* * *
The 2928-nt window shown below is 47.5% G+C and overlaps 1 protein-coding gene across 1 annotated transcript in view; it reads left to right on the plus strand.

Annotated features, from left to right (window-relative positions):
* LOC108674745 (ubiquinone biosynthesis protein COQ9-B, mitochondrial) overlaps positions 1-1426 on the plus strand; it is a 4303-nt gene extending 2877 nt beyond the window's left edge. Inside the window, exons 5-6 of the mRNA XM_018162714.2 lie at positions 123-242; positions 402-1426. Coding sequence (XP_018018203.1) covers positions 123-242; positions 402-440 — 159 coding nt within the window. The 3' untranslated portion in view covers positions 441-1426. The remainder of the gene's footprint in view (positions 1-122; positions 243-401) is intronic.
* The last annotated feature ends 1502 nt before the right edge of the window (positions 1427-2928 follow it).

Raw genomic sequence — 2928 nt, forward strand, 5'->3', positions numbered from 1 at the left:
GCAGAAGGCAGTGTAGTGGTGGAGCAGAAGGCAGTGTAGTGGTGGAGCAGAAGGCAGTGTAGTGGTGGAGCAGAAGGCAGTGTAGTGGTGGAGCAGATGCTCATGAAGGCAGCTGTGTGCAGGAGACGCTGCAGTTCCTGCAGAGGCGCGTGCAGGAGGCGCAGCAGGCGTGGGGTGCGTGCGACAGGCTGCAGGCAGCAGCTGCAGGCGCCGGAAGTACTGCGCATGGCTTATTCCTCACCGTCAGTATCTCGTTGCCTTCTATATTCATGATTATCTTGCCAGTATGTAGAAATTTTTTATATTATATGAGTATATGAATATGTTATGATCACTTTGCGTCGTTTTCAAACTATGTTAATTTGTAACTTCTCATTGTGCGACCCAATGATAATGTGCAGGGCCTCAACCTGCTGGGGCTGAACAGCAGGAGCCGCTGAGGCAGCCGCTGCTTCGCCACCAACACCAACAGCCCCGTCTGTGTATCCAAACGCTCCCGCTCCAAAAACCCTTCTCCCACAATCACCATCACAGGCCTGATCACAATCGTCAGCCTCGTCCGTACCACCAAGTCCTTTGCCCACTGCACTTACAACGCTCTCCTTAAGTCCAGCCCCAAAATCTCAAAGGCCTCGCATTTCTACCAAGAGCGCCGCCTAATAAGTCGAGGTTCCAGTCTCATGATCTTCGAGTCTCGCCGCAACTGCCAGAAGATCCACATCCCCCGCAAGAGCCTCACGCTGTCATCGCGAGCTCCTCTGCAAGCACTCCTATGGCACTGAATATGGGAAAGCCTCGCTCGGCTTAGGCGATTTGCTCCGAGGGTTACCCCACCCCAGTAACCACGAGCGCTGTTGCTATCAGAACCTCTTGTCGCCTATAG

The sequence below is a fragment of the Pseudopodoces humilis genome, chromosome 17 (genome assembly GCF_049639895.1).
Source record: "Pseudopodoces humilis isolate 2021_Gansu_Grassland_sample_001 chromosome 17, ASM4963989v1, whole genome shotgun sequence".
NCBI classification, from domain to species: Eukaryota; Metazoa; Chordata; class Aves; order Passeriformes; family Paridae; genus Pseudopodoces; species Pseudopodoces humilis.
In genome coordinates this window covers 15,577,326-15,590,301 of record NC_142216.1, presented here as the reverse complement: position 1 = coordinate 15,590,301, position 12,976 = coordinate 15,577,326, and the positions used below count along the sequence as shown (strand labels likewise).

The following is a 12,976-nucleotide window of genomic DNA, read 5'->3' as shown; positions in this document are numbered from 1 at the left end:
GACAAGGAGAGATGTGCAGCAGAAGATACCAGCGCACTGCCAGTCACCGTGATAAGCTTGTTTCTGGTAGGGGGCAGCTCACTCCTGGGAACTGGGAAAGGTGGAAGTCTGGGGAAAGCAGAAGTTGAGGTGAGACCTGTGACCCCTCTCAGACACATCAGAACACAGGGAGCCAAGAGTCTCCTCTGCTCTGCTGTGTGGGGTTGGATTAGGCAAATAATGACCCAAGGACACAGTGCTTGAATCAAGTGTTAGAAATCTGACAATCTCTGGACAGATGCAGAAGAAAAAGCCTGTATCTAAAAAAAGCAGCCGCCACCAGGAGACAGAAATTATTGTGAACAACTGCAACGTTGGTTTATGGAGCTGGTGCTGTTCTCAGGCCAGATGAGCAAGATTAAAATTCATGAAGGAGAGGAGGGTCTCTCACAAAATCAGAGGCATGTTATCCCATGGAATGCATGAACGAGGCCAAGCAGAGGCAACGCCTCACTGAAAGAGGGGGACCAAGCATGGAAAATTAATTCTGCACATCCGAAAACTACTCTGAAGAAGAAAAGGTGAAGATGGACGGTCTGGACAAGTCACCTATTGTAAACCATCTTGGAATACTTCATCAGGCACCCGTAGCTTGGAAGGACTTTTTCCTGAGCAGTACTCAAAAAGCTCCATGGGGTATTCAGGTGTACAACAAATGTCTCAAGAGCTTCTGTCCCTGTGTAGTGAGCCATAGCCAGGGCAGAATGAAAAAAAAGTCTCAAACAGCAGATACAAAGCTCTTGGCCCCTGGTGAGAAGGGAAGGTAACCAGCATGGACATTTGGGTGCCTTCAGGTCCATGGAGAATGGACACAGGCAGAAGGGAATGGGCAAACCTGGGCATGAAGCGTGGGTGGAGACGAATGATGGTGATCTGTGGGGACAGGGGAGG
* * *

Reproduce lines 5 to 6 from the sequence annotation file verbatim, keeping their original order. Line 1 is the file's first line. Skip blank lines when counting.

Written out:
Raw genomic sequence — 2928 nt, forward strand, 5'->3', positions numbered from 1 at the left:
GCAGAAGGCAGTGTAGTGGTGGAGCAGAAGGCAGTGTAGTGGTGGAGCAGAAGGCAGTGTAGTGGTGGAGCAGAAGGCAGTGTAGTGGTGGAGCAGATGCTCATGAAGGCAGCTGTGTGCAGGAGACGCTGCAGTTCCTGCAGAGGCGCGTGCAGGAGGCGCAGCAGGCGTGGGGTGCGTGCGACAGGCTGCAGGCAGCAGCTGCAGGCGCCGGAAGTACTGCGCATGGCTTATTCCTCACCGTCAGTATCTCGTTGCCTTCTATATTCATGATTATCTTGCCAGTATGTAGAAATTTTTTATATTATATGAGTATATGAATATGTTATGATCACTTTGCGTCGTTTTCAAACTATGTTAATTTGTAACTTCTCATTGTGCGACCCAATGATAATGTGCAGGGCCTCAACCTGCTGGGGCTGAACAGCAGGAGCCGCTGAGGCAGCCGCTGCTTCGCCACCAACACCAACAGCCCCGTCTGTGTATCCAAACGCTCCCGCTCCAAAAACCCTTCTCCCACAATCACCATCACAGGCCTGATCACAATCGTCAGCCTCGTCCGTACCACCAAGTCCTTTGCCCACTGCACTTACAACGCTCTCCTTAAGTCCAGCCCCAAAATCTCAAAGGCCTCGCATTTCTACCAAGAGCGCCGCCTAATAAGTCGAGGTTCCAGTCTCATGATCTTCGAGTCTCGCCGCAACTGCCAGAAGATCCACATCCCCCGCAAGAGCCTCACGCTGTCATCGCGAGCTCCTCTGCAAGCACTCCTATGGCACTGAATATGGGAAAGCCTCGCTCGGCTTAGGCGATTTGCTCCGAGGGTTACCCCACCCCAGTAACCACGAGCGCTGTTGCTATCAGAACCTCTTGTCGCCTATAG